This is the first of hopefully many posts about the Roland TR-808.
In 1980, Roland Corporation introduced the (Transistor Rhythm) TR-808 drum machine. The TR-808 produces all of its sounds with analog synthesis, generating unrealistic sound for some of the instruments. Hihat sounds within the TR-808 are produced by simply applying volume envelopes to white noise. I happen to like the TR-808 hihat sounds a lot, but in the era that this machine was released, many music producers were seeking realism. The analog-synthesized TR-808 had a tough time competing against the more expensive but now-legendary standalone sample-based drum machine of the era, the LinnDrum. Some producers who relied on sampled percussion weren't satisfied with cymbal samples, and chose to record cymbals in the studio to accompany the drum machine tracks.
Despite its rough start, the Roland TR-808 has a great history with music production and performance that continues today. One prominent example of TR-808 usage in mainstream music is Marvin Gaye's 1982 soul hit, "Sexual Healing." By the end of the 1980s, electronic music producers were seeking out the TR-808 for its deep, punchy bass drum sound.
The Roland TR-808 introduced the world to step sequencing, which enables rhythm programming without requiring a live performance in which the timing must be just right. The 16-step sequencer on the TR-808 allows the user to easily turn a sound on or off at each of the 16 steps in the sequence by simply pressing a button. Sequences can be as long as 32 steps, with steps 17-32 reusing the row of 16 buttons.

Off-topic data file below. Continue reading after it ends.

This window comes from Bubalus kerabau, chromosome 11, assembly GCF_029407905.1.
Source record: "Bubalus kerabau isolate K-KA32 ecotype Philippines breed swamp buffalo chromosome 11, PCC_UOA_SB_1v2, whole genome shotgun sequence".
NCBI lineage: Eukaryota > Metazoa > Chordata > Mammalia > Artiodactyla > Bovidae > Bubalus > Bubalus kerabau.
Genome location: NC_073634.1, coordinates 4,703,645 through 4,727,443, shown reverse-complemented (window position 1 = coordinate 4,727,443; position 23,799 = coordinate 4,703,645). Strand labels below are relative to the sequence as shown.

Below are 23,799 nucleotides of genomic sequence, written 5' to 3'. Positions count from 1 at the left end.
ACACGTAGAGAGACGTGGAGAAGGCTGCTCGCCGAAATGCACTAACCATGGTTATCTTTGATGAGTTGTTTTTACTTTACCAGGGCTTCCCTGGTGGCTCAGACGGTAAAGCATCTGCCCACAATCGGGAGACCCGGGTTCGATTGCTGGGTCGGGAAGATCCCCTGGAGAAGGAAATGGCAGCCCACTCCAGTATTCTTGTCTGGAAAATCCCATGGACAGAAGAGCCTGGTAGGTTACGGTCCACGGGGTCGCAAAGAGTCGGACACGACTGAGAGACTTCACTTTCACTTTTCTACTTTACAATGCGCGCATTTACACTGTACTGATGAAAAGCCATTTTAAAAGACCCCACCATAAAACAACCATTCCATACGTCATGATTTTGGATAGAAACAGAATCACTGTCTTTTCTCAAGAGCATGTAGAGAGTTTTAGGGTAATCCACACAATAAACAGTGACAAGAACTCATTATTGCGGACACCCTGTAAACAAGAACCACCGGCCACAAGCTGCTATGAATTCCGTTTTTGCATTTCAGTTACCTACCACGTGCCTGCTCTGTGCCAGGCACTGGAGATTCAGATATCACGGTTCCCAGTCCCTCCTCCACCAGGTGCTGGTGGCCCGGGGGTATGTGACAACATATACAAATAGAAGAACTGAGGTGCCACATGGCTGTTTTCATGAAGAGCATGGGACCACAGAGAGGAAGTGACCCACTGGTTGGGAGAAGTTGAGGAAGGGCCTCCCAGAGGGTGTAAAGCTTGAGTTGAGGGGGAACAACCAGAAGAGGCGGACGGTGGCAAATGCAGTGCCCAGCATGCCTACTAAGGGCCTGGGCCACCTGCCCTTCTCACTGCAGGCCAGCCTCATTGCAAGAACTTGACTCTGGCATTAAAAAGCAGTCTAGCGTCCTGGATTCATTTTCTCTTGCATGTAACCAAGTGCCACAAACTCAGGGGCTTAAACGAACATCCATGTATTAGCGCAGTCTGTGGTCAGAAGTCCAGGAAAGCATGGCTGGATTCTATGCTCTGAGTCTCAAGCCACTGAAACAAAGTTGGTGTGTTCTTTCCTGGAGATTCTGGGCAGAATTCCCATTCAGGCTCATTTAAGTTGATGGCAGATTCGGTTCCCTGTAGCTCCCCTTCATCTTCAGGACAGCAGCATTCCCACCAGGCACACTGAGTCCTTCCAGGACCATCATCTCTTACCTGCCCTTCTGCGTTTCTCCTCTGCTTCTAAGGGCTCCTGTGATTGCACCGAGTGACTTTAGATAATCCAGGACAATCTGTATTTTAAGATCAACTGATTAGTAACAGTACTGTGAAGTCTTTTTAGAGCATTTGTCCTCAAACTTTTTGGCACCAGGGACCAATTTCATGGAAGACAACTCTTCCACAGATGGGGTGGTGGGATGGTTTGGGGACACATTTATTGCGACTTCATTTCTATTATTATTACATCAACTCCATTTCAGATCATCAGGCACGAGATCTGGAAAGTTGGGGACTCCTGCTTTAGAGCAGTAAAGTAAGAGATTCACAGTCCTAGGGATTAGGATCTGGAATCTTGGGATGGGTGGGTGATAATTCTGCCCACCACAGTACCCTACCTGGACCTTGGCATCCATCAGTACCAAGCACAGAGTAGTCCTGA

MIDI was not available in 1980, but the TR-808 includes one DINSync jack which is switchable between input and output. Three trigger outputs are also included, utilizing the cowbell, clap, and accent sequences. These trigger signals would control the progression of a sequence that was programmed sequentially in another instrument such as a synthesizer.
One of the TR-808's features that provided an incredible amount of versatility for recording and mixing was individual outputs for each sound. This allows any individual instrument to be processed differently from the main mix.
Here's one of my favorite Roland TR-808 videos on YouTube, in which several music producers describe this drum machine's allure: